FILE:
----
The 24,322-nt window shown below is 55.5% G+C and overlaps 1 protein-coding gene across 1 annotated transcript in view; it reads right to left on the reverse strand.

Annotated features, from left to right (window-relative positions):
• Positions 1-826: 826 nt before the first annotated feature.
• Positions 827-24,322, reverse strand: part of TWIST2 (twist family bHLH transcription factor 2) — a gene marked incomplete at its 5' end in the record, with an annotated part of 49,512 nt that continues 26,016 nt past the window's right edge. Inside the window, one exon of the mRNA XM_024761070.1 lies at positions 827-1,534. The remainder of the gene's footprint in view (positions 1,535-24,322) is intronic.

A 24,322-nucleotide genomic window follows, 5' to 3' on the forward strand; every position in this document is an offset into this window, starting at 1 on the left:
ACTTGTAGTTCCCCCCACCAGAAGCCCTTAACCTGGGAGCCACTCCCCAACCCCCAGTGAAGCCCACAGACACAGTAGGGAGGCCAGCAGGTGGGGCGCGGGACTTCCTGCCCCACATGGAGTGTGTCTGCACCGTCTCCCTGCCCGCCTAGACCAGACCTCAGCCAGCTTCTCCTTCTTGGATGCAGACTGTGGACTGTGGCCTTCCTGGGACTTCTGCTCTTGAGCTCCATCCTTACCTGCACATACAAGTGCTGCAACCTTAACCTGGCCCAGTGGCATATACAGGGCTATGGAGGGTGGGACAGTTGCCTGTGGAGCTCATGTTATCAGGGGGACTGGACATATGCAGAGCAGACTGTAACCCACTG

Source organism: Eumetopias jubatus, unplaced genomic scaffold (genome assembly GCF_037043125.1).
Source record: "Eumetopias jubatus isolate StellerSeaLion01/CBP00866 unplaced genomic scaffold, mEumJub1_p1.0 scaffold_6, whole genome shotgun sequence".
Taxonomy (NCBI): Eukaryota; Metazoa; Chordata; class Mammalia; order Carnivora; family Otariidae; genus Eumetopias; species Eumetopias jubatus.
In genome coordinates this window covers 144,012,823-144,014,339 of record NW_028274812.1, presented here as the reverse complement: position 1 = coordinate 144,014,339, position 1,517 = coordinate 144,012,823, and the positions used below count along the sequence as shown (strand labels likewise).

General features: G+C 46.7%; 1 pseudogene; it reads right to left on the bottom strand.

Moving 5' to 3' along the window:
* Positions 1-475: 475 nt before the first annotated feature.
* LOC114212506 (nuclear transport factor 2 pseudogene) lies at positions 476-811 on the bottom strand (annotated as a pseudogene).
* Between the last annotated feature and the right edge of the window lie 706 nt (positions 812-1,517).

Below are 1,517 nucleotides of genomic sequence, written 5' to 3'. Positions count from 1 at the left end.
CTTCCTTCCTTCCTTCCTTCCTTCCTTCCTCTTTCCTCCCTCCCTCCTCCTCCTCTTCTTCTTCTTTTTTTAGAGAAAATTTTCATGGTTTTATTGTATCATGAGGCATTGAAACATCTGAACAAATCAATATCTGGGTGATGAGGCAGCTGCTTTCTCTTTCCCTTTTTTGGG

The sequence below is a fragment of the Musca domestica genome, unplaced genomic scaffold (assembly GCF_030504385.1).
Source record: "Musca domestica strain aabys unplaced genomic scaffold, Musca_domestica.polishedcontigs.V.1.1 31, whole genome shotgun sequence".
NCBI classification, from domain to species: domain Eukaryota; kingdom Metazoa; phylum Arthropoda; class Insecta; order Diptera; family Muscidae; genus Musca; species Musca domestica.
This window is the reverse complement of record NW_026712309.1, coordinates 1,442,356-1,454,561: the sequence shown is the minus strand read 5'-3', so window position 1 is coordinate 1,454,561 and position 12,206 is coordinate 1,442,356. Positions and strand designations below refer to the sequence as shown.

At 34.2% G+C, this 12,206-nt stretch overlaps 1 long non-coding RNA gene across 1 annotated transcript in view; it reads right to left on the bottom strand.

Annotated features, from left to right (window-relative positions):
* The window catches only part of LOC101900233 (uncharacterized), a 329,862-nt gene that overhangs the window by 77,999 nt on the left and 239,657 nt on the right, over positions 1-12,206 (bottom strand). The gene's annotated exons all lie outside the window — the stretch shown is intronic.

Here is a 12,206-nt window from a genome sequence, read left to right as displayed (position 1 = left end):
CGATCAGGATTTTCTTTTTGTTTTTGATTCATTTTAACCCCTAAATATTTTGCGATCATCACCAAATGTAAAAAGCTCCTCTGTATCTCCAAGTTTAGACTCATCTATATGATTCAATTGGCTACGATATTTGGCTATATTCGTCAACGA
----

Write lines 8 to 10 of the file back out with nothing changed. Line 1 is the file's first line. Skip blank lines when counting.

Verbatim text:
Source record: "Eumetopias jubatus isolate StellerSeaLion01/CBP00866 unplaced genomic scaffold, mEumJub1_p1.0 scaffold_6, whole genome shotgun sequence".
Taxonomy (NCBI): Eukaryota; Metazoa; Chordata; class Mammalia; order Carnivora; family Otariidae; genus Eumetopias; species Eumetopias jubatus.
In genome coordinates this window covers 144,012,823-144,014,339 of record NW_028274812.1, presented here as the reverse complement: position 1 = coordinate 144,014,339, position 1,517 = coordinate 144,012,823, and the positions used below count along the sequence as shown (strand labels likewise).